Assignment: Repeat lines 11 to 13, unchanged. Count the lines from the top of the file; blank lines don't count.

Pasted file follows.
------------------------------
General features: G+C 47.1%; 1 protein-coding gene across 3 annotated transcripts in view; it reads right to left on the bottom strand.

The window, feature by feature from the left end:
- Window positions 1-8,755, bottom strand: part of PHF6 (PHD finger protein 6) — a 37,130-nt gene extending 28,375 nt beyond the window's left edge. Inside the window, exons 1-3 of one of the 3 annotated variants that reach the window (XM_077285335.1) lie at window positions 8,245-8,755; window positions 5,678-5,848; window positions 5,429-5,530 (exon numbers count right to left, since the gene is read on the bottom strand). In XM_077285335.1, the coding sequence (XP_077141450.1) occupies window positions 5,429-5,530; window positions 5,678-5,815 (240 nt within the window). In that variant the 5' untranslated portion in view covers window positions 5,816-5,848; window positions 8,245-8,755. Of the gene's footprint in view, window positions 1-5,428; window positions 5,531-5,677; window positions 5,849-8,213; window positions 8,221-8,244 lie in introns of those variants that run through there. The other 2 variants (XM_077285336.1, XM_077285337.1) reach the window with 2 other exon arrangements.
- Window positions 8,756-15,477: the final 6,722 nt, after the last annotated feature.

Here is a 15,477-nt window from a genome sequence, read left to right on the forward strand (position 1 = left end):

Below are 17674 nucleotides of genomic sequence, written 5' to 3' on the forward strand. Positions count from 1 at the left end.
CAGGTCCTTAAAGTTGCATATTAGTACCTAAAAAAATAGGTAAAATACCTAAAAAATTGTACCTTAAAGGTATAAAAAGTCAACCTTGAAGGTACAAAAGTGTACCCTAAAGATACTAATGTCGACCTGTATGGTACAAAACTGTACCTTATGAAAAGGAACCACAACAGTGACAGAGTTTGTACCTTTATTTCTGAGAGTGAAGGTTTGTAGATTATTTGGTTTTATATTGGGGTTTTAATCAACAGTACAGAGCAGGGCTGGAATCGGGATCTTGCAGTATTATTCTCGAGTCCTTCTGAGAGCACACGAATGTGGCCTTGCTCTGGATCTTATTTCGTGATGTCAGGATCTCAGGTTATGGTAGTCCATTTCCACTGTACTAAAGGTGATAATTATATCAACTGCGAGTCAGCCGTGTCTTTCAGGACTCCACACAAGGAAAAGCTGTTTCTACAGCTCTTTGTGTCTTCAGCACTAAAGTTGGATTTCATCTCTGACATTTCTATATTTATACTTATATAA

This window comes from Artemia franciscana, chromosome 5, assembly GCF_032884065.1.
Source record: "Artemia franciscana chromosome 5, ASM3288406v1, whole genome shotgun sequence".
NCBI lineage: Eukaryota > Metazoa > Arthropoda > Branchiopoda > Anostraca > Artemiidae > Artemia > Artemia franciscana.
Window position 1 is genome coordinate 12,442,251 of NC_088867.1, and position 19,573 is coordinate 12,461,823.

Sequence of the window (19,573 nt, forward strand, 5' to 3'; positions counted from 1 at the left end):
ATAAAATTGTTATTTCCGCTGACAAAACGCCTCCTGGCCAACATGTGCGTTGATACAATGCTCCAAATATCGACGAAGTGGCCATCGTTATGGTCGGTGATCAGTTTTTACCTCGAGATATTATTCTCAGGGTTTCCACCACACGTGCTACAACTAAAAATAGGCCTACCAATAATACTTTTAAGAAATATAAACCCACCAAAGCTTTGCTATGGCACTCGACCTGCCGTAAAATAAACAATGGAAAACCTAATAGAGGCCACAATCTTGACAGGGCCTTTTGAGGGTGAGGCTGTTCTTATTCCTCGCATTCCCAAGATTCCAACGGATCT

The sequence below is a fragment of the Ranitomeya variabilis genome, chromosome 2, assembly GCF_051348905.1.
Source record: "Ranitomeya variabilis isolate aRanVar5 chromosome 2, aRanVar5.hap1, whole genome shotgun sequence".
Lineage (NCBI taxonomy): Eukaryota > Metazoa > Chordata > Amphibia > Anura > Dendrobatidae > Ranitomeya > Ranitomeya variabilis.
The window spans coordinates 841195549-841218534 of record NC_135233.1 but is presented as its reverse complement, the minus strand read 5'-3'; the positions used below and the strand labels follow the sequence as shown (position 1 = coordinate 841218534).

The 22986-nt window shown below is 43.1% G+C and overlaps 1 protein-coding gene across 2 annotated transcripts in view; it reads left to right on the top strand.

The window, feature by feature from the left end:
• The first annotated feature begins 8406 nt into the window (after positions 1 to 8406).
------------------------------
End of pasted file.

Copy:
Window position 1 is genome coordinate 12,442,251 of NC_088867.1, and position 19,573 is coordinate 12,461,823.

Sequence of the window (19,573 nt, forward strand, 5' to 3'; positions counted from 1 at the left end):
ATAAAATTGTTATTTCCGCTGACAAAACGCCTCCTGGCCAACATGTGCGTTGATACAATGCTCCAAATATCGACGAAGTGGCCATCGTTATGGTCGGTGATCAGTTTTTACCTCGAGATATTATTCTCAGGGTTTCCACCACACGTGCTACAACTAAAAATAGGCCTACCAATAATACTTTTAAGAAATATAAACCCACCAAAGCTTTGCTATGGCACTCGACCTGCCGTAAAATAAACAATGGAAAACCTAATAGAGGCCACAATCTTGACAGGGCCTTTTGAGGGTGAGGCTGTTCTTATTCCTCGCATTCCCAAGATTCCAACGGATCT